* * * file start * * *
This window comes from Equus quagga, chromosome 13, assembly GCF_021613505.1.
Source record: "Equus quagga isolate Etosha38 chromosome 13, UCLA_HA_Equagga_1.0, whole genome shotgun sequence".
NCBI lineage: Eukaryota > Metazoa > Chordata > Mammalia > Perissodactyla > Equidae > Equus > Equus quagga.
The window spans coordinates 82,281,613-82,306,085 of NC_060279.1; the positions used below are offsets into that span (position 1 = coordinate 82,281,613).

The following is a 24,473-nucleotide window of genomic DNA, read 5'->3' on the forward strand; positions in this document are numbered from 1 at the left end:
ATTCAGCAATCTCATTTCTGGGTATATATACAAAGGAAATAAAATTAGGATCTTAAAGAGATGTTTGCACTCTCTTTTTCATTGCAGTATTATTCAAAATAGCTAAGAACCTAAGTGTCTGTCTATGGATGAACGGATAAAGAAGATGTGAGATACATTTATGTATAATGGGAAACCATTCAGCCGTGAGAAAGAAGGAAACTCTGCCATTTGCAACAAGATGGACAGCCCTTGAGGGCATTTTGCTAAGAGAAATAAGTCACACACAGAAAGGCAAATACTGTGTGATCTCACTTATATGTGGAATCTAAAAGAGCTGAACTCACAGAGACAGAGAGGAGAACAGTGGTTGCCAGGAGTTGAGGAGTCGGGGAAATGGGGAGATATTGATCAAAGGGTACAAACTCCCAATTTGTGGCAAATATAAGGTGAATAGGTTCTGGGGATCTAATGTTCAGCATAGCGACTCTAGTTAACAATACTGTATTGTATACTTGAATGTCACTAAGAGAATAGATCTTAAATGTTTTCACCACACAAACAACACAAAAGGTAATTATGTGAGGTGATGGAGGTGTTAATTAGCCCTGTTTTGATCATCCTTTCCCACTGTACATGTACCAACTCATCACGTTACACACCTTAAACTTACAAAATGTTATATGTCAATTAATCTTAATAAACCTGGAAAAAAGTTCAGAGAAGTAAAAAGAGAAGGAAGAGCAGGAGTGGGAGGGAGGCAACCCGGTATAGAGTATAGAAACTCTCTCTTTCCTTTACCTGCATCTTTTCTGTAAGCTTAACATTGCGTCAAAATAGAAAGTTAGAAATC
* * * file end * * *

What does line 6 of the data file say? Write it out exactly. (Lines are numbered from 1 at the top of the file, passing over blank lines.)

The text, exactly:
ATTCAGCAATCTCATTTCTGGGTATATATACAAAGGAAATAAAATTAGGATCTTAAAGAGATGTTTGCACTCTCTTTTTCATTGCAGTATTATTCAAAATAGCTAAGAACCTAAGTGTCTGTCTATGGATGAACGGATAAAGAAGATGTGAGATACATTTATGTATAATGGGAAACCATTCAGCCGTGAGAAAGAAGGAAACTCTGCCATTTGCAACAAGATGGACAGCCCTTGAGGGCATTTTGCTAAGAGAAATAAGTCACACACAGAAAGGCAAATACTGTGTGATCTCACTTATATGTGGAATCTAAAAGAGCTGAACTCACAGAGACAGAGAGGAGAACAGTGGTTGCCAGGAGTTGAGGAGTCGGGGAAATGGGGAGATATTGATCAAAGGGTACAAACTCCCAATTTGTGGCAAATATAAGGTGAATAGGTTCTGGGGATCTAATGTTCAGCATAGCGACTCTAGTTAACAATACTGTATTGTATACTTGAATGTCACTAAGAGAATAGATCTTAAATGTTTTCACCACACAAACAACACAAAAGGTAATTATGTGAGGTGATGGAGGTGTTAATTAGCCCTGTTTTGATCATCCTTTCCCACTGTACATGTACCAACTCATCACGTTACACACCTTAAACTTACAAAATGTTATATGTCAATTAATCTTAATAAACCTGGAAAAAAGTTCAGAGAAGTAAAAAGAGAAGGAAGAGCAGGAGTGGGAGGGAGGCAACCCGGTATAGAGTATAGAAACTCTCTCTTTCCTTTACCTGCATCTTTTCTGTAAGCTTAACATTGCGTCAAAATAGAAAGTTAGAAATC